# Ngô Quốc Anh

## May 9, 2010

### The lowest eigenvalue of the Laplacian for the intersection of two domains

Filed under: PDEs — Tags: , , — Ngô Quốc Anh @ 5:59

Let us begin with a discussion of the geometric question. If $A$ is an open set in $\mathbb R^n$ (bounded or unbounded), let $\lambda(A)$ denote the lowest eigenvalue of $-\Delta$ in $A$ with Dirichlet boundary conditions. $\lambda(A)=-\infty$ if $A$ is empty. Intuitively, if $\lambda(A)$ is small then $A$ must be large in some sense. One well known result in this direction is the Faber-Krahn inequality which states that among all domains with a given volume $|A|$, the ball has the smallest $\lambda$. Thus,

$\displaystyle\lambda(A) \geqslant \beta_n\frac{1}{|A|^\frac{2}{n}}$

where $\beta_n$ is the lowest eigenvalue of a ball of unit volume. This inequality clearly does not tell the whole story. If $\lambda(A)$ is small then $A$ must not only have a large volume, it must also be “fat” in some sense.

Let us place here a very beautiful result due to Lieb among other big contributions. This result was published in Invent. Math. during 1983. The proof relies upon the Rayleigh quotient and a very clever choice of a trial function for the variational characterization of $\lambda(A\cap B_x)$. For the whole paper, we refer the reader to here.

Theorem. Let $A$ and $B$ be non-empty open sets in $\mathbb R^n$ ($n\geqslant 1$), and $\lambda(A)$ and $\lambda(B)$ be the lowest eigenvalue of $-\Delta$ with Dirichlet boundary conditions. Let $B_x$ denote $B$ translated by $x\in \mathbb R^n$. Let $\varepsilon>0$. Then there exists an $x$ such that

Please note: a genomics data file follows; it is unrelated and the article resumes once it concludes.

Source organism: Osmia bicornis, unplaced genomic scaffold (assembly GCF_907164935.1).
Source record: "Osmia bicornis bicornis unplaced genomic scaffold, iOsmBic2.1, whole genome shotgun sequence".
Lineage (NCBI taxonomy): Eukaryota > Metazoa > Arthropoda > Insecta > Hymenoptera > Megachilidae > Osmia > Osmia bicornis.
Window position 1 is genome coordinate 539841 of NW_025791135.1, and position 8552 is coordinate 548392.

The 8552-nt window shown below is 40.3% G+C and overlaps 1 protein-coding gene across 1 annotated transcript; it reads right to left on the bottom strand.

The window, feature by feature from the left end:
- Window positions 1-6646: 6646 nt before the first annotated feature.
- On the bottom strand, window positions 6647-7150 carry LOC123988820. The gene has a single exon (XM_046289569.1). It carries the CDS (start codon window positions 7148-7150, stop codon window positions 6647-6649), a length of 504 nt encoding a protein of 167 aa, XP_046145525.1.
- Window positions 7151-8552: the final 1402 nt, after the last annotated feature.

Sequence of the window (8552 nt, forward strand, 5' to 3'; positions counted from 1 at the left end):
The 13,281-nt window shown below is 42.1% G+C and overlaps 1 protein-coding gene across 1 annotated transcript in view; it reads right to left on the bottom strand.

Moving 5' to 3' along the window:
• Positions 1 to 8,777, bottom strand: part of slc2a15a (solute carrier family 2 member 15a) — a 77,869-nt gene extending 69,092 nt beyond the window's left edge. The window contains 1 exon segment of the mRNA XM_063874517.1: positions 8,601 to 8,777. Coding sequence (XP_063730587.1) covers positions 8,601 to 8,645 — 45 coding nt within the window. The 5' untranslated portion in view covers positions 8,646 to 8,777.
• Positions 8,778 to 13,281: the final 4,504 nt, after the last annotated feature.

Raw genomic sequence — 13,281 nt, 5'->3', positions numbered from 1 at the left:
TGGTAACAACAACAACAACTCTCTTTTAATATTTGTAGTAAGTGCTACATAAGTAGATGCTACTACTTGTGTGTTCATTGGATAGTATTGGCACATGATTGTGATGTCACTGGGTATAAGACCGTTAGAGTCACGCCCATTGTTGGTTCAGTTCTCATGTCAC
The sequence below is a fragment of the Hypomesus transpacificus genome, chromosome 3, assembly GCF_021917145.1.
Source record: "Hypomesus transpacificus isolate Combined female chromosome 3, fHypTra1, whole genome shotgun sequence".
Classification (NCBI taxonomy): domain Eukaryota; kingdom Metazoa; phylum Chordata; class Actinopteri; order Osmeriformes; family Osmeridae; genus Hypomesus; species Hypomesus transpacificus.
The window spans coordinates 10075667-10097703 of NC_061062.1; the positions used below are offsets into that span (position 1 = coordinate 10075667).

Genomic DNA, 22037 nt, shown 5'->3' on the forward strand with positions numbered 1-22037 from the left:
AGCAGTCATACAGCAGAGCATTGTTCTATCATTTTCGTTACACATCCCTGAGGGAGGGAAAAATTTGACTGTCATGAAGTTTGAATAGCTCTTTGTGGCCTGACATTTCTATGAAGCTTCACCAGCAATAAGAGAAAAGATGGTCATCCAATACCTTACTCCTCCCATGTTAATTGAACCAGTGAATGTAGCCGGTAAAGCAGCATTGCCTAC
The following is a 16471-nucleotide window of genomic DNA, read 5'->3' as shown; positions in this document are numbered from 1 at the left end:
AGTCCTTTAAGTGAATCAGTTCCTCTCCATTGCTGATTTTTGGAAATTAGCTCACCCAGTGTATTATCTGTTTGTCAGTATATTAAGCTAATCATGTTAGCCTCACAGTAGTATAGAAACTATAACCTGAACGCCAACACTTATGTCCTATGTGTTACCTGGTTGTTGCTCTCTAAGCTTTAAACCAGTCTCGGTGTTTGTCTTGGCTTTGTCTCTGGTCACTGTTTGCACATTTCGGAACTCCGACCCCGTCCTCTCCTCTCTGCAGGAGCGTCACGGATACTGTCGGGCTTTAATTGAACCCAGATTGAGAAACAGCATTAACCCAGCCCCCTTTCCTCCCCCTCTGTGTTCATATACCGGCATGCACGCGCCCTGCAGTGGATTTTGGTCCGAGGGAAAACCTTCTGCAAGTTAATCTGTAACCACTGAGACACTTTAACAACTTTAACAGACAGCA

$\displaystyle\lambda(A \cap B_x)<\lambda(A)+\lambda(B) +\varepsilon$.

If $A$ and $B$ are both bounded then there is an $x$ such that

$\displaystyle\lambda(A \cap B_x)<\lambda(A)+\lambda(B)$.

Before proving the theorem, let us recall the so-called Rayleigh quotient. Precisely

$\displaystyle\lambda (A) = \inf \left\{ {J(f):f \in H_0^1(A),f \ne 0} \right\} = \inf \left\{ {J(f):f \in C_0^\infty (A),f \ne 0} \right\}$

where

$\displaystyle J(f) = \frac{{\int_A {{{\left| {\nabla f} \right|}^2}dx} }}{{\int_A {{{\left| f \right|}^2}dx} }}$.

We turn now to the proof of the theorem.

Proof.

Part 1. There exist $f \in C_0^\infty(A)$, $g\in C_0^\infty(B)$ $f,g \ne 0$ such that

$J(f)<\lambda(A)+\frac{\varepsilon}{2}, \quad J(g)<\lambda(B)+\frac{\varepsilon}{2}$.

Here, we think of $f$ as defined on all of $\mathbb R^n$ with $f(x)=0$ for $x\notin A$ and similarly for $g$. Without loss $f$ and $g$ can be assumed to be real valued. The normalization

$\displaystyle\int f^2(x)dx = \int g^2(x)dx = 1$

is imposed. The functions $h_x$ given by

$h_x(y) = f(y) g(y- x)$

satisfy $h_x\in C_0^\infty (A \cap B_x)$. Let

$\displaystyle T(x) = \int {{{\left| {\nabla {h_x}} \right|}^2}(y)dy} , \quad D(x) = \int {{{\left| {{h_x}(y)} \right|}^2}dy}$.

Clearly,

$\displaystyle\int {D(x)dx} = \iint {f{{(y)}^2}g{{(y - x)}^2}dydx} = 1$.

We now compute

$\displaystyle {\left| {\nabla {h_x}} \right|^2}(y) = {\left| {\nabla f} \right|^2}(y){g^2}(y - x) + {f^2}(y){\left| {\nabla g} \right|^2}(y - x) + \frac{1}{2}(\nabla {f^2})(y) \cdot (\nabla {g^2})(y - x)$.